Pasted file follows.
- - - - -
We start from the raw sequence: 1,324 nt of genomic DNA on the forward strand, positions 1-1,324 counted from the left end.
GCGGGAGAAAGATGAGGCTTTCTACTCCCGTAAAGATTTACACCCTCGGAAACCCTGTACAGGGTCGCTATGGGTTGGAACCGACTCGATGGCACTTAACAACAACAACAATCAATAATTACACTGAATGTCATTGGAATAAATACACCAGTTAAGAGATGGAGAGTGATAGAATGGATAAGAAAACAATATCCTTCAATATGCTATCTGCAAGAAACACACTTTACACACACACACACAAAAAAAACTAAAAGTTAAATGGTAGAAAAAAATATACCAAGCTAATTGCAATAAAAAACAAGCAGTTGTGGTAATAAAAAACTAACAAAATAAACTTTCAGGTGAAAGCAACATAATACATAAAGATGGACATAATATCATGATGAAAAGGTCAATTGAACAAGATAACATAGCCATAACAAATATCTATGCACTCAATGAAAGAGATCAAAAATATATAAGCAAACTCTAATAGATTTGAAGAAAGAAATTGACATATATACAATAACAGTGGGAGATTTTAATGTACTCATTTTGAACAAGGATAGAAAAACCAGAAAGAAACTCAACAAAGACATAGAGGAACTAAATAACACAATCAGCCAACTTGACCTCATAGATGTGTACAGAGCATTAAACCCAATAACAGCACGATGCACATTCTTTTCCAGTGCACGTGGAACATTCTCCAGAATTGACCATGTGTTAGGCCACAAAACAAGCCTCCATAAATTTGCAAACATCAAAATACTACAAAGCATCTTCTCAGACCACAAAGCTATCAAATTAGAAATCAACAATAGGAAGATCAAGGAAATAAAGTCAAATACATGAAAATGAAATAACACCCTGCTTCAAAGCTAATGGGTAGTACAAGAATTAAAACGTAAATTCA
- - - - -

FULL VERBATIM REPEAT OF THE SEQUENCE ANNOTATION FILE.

We start from the raw sequence: 1,324 nt of genomic DNA on the forward strand, positions 1-1,324 counted from the left end.
GCGGGAGAAAGATGAGGCTTTCTACTCCCGTAAAGATTTACACCCTCGGAAACCCTGTACAGGGTCGCTATGGGTTGGAACCGACTCGATGGCACTTAACAACAACAACAATCAATAATTACACTGAATGTCATTGGAATAAATACACCAGTTAAGAGATGGAGAGTGATAGAATGGATAAGAAAACAATATCCTTCAATATGCTATCTGCAAGAAACACACTTTACACACACACACACAAAAAAAACTAAAAGTTAAATGGTAGAAAAAAATATACCAAGCTAATTGCAATAAAAAACAAGCAGTTGTGGTAATAAAAAACTAACAAAATAAACTTTCAGGTGAAAGCAACATAATACATAAAGATGGACATAATATCATGATGAAAAGGTCAATTGAACAAGATAACATAGCCATAACAAATATCTATGCACTCAATGAAAGAGATCAAAAATATATAAGCAAACTCTAATAGATTTGAAGAAAGAAATTGACATATATACAATAACAGTGGGAGATTTTAATGTACTCATTTTGAACAAGGATAGAAAAACCAGAAAGAAACTCAACAAAGACATAGAGGAACTAAATAACACAATCAGCCAACTTGACCTCATAGATGTGTACAGAGCATTAAACCCAATAACAGCACGATGCACATTCTTTTCCAGTGCACGTGGAACATTCTCCAGAATTGACCATGTGTTAGGCCACAAAACAAGCCTCCATAAATTTGCAAACATCAAAATACTACAAAGCATCTTCTCAGACCACAAAGCTATCAAATTAGAAATCAACAATAGGAAGATCAAGGAAATAAAGTCAAATACATGAAAATGAAATAACACCCTGCTTCAAAGCTAATGGGTAGTACAAGAATTAAAACGTAAATTCA